The World Bank’s New Focus On Climate Threatens World’s Poorest Nations, Researchers Say


The World Bank’s plans to concentrate future efforts on climate changes will have a significant negative impact on the poorest clients nations, despite these same countries repeatedly stating that they prefer that the bank focus other issues. This is according to research by the Center for Global Development (CGD), Thursday.

Ajay Banga, former MasterCard CEO, was named by the Biden administration as the nominee to succeed David Malpass, Trump’s appointee as president of The World Bank. This is a crucial step in Trump’s efforts to reorient the agency away from poverty prevention and to take more climate action. According to the GCD researchers, only 6% of 43 clients’ representatives cited climate change as one their top three concerns. This was based on a review of survey results conducted by the World Bank between 2020 and 2021.

David Malpass is Adele Malpass’ husband.

The researchers concluded that combating climate change is a global problem that will have a significant impact on the poorest countries. It is important to listen to Bank clients, particularly in poorer countries. It would be hypocrisy to turn your back on clients to help you refocus on a problem they didn’t create.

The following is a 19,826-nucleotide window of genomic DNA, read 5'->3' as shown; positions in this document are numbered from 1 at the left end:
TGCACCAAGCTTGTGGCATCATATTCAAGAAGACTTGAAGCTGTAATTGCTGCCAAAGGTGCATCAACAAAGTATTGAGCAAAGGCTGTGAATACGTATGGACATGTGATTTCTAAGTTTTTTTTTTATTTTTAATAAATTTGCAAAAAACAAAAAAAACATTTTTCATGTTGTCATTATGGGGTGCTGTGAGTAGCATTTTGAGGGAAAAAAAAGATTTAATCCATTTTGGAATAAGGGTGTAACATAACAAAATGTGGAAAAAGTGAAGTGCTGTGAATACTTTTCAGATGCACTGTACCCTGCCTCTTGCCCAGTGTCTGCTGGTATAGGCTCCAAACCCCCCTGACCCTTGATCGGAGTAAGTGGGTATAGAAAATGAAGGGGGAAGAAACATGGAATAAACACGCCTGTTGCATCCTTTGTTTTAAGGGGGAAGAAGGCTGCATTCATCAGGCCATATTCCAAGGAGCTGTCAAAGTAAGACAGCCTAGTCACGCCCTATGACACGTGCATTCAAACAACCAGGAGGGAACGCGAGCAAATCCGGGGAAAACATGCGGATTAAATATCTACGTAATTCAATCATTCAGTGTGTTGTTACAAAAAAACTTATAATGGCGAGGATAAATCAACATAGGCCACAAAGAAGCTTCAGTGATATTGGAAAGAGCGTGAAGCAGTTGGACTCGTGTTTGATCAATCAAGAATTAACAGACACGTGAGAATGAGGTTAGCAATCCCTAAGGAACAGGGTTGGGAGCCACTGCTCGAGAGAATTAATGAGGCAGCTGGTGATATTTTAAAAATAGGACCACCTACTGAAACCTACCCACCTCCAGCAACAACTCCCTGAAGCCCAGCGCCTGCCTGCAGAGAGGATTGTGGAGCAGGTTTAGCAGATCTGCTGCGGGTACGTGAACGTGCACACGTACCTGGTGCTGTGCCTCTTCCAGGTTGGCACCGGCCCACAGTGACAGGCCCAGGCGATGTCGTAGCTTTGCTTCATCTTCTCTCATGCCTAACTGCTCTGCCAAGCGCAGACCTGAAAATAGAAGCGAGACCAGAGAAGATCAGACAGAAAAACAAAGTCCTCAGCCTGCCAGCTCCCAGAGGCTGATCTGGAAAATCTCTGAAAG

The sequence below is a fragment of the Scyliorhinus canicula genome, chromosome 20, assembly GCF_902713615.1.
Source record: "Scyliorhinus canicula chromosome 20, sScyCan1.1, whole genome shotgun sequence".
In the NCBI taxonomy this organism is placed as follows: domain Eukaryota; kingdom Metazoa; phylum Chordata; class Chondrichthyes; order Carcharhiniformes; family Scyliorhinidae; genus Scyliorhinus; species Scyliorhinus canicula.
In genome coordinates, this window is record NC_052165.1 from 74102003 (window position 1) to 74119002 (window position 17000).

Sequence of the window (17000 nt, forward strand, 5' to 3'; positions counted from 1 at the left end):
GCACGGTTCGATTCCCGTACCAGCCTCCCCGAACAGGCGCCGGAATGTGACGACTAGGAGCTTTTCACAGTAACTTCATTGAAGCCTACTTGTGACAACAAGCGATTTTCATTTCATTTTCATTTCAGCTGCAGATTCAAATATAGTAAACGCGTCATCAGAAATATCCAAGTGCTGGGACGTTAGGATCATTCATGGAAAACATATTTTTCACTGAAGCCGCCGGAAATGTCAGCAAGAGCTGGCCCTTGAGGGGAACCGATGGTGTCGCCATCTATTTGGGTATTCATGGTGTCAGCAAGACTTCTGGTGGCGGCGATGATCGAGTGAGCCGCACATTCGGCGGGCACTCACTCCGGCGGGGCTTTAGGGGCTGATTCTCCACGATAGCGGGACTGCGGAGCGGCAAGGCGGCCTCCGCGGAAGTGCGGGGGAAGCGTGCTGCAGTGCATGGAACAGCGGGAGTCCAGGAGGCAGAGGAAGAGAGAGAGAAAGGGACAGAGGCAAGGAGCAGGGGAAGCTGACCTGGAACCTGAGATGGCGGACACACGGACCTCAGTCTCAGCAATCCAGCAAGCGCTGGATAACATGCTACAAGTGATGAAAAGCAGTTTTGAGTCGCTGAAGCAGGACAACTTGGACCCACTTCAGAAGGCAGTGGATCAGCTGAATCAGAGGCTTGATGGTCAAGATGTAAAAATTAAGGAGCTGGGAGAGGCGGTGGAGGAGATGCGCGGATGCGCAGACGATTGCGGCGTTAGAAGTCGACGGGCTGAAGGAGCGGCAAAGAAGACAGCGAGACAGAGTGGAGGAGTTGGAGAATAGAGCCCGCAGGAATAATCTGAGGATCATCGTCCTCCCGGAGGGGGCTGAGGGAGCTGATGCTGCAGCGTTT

According to the World Bank, climate finance has more than doubled under Malpass. It went from $14 billion in fiscal 2019 to almost $32 billion by fiscal 2022. The World Bank states that poverty reduction will continue to be the core of the organization’s mission even as it expands its development agenda.

Researchers found that none of the seven countries in which clients reported climate change as one of their top ten concerns were members the International Development Association (IDA). The IDA program is a World Bank program that provides loans and grants to the most economically disadvantaged countries in the world. Its per capita income is approximately $1,080.

John Kerry, the Special Presidential Envoy for Climate, called on African countries to reduce their carbon emissions and help fight climate change. However, Reuters reported that sub-Saharan Africa only accounts for 0.55% of global harmful emissions. Kerry in October called on private companies, international banks, and governments to stop using oil and gas. This was in response to the record profits of oil companies in 2022.

Diana Furchtgott -Roth, Heritage Foundation economist, stated that “one third of the Earth’s population requires dense energy to bring them up to Western standards.” Many emerging economies are subject to frequent power outages, sometimes called load shedding. This is because there is not enough baseload power generated for homes and factories.

Rahul Tongia, a Brookings Institute Senior Fellow, wrote that the world’s poorest countries already produce the lowest amount of greenhouse gasses. Any efforts to develop must include boosting emissions in the short-term. Tongia stated that calling for these nations to reduce their emissions is both unfair and unviable.

Furchtgott Roth told the DCNF that the misguided policies of Western nations to discourage energy use have led to billions of people living in poverty around the globe. “This poverty is collateral harm for the consciences Western elites.”